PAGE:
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Which clippings match 'Frederick Engels' keyword pg.1 of 1
18 JANUARY 2015

Emile Durkheim: social explanations

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TAGS

Barclay Johnson • collective consciousnessconsumerismdivision of labourEmile DurkheimFrederick Engelsglobalisation • Hans-Peter Muller • Imre Szeman • individualisminterdependence • Isabel Ortiz • James Henry • Karl Marxmacrosociology • Matthew Cummins • mechanical solidarity • modern organic solidarity • organic solidarity • Paul James • pre-modern mechanical solidarity • premodern • social explanations • social factssocial theoristsocial theorysociologist • solidarity • Tom Bottomore • Whitney Pope

CONTRIBUTOR

Simon Perkins
15 JUNE 2009

A globally networked system of non-governmental actors

"'Globalization' is a term that has only recently become widespread – whereas the phenomenon that it designates can be traced back far into the past. Therefore, it was rightly emphasized by George Modelski that (political) processes of globalization had already begun in the Middle Ages (see 17). Thus, in the course of time, there came about a globally networked system of states. Today there exists alongside of and parallel with the state–centred system of international politics, which is represented by institutions like the 'United Nations', an even more powerful globally networked multi–centric system of non–governmental actors (see 18 as well as 19), for which the term 'World–Society' (20) possesses a certain justification (see also 21). However, the politics of the institutional (nation–)state lag behind especially this latest development (see 22: 179) and they therefore contribute to their own critical scrutiny and decline. That's true though it does not mean the final 'End of Nation State' (23): Even in view of efforts towards regionalisation, as in the 'European Union', the nation state has not yet been replaced as the defining structural moment of world politics (see e.g. 24 and 25).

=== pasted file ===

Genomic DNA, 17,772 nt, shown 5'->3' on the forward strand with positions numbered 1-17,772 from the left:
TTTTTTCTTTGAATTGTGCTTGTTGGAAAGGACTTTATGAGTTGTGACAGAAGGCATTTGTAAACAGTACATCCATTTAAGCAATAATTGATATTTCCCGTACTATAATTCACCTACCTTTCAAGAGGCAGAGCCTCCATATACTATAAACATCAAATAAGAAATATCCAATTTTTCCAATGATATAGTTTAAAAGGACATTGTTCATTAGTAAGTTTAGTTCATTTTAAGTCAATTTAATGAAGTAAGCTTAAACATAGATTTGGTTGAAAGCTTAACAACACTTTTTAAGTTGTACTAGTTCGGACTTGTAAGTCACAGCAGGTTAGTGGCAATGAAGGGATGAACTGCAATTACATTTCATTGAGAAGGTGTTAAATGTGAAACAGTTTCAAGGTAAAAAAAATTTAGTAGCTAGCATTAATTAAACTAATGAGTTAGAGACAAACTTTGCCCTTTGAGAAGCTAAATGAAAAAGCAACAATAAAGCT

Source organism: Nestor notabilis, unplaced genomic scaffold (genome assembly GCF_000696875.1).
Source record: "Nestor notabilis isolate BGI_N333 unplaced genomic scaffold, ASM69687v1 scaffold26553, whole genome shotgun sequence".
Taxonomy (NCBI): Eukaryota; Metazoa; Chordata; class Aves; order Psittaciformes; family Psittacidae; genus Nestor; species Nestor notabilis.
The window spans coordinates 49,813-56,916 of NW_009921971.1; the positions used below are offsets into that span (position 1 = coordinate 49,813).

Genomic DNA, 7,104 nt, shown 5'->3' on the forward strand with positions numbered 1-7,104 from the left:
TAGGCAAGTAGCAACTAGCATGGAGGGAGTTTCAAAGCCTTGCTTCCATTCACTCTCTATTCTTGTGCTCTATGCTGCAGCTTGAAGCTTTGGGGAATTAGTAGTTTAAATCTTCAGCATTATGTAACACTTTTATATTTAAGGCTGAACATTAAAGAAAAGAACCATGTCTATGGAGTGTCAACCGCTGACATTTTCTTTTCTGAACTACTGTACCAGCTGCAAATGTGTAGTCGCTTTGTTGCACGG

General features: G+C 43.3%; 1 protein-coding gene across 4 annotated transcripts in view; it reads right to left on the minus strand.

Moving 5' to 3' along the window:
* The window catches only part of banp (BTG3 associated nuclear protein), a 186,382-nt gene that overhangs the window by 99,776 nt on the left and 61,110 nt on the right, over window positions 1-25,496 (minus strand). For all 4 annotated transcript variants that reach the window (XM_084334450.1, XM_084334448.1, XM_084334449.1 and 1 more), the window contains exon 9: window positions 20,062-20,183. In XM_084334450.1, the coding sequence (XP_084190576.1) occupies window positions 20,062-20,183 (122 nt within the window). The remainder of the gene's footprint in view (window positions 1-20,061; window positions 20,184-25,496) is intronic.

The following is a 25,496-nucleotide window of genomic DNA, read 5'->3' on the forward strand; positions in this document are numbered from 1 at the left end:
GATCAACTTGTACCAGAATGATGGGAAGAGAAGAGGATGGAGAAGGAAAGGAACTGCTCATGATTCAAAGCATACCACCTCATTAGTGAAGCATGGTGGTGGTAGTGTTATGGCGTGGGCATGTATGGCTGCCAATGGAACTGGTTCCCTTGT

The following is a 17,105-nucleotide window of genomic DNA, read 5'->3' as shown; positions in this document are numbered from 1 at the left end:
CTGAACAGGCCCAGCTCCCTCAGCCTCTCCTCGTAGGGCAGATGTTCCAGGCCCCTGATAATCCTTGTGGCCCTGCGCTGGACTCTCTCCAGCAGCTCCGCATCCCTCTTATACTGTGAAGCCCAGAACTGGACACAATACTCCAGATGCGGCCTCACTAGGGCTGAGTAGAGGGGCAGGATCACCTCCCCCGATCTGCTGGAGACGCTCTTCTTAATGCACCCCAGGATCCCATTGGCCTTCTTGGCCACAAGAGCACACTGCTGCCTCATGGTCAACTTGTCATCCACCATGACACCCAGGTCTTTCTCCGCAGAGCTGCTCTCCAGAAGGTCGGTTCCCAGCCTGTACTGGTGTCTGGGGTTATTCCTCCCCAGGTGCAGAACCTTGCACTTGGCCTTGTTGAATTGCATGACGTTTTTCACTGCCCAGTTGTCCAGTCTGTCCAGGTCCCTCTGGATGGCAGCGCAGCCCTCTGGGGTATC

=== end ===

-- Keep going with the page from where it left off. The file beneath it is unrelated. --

Naturally, when speaking of globalization, we – whether euphorically or in a critical vein – most often refer to economic processes rather than the sphere of politics. Here, too, 'real' history does not begin at present but can be traced far back into the past. For already in antiquity, but especially since early modern times, there existed strong commercial relations, which reached as far as the world known at that time (see 26: ch. 2). Particularly in the era of imperialism, in the 19th century, worldwide commerce was flourishing – because the gold standard provided for security and the 'unequal exchange' (Emmanuel) between the colonies and the imperialist nations guaranteed enormous profits (see 26). It is not surprising therefore that Marx and Engels in 'The Communist Manifesto' could already in 1848 portray a picture of a highly globalized economy. Yet, the development of international trade suffered considerable setbacks – on account of the First World War, which resulted in the total breakdown of the gold standard, and then once again in the 1970s, evoked by the oil crisis. This relative level of internationalization/ globalization attained in the commercial sector at the beginning of the 20th century would only be reached again in the middle of the 1980s (see 27)."
(Anil K. Jain, Heiner Keupp, Renate Höfer, Wolfgang Kraus)

TAGS

1980sAnil Jain • Communist Manifesto • Frederick Engels • George Modelski • globalisationHeiner Keupp • internationalization • Karl Marxmiddle agesnation statenetwork societypost-traditionalsocietyUnited NationsWolfgang Kraus • World-Society

CONTRIBUTOR

Simon Perkins
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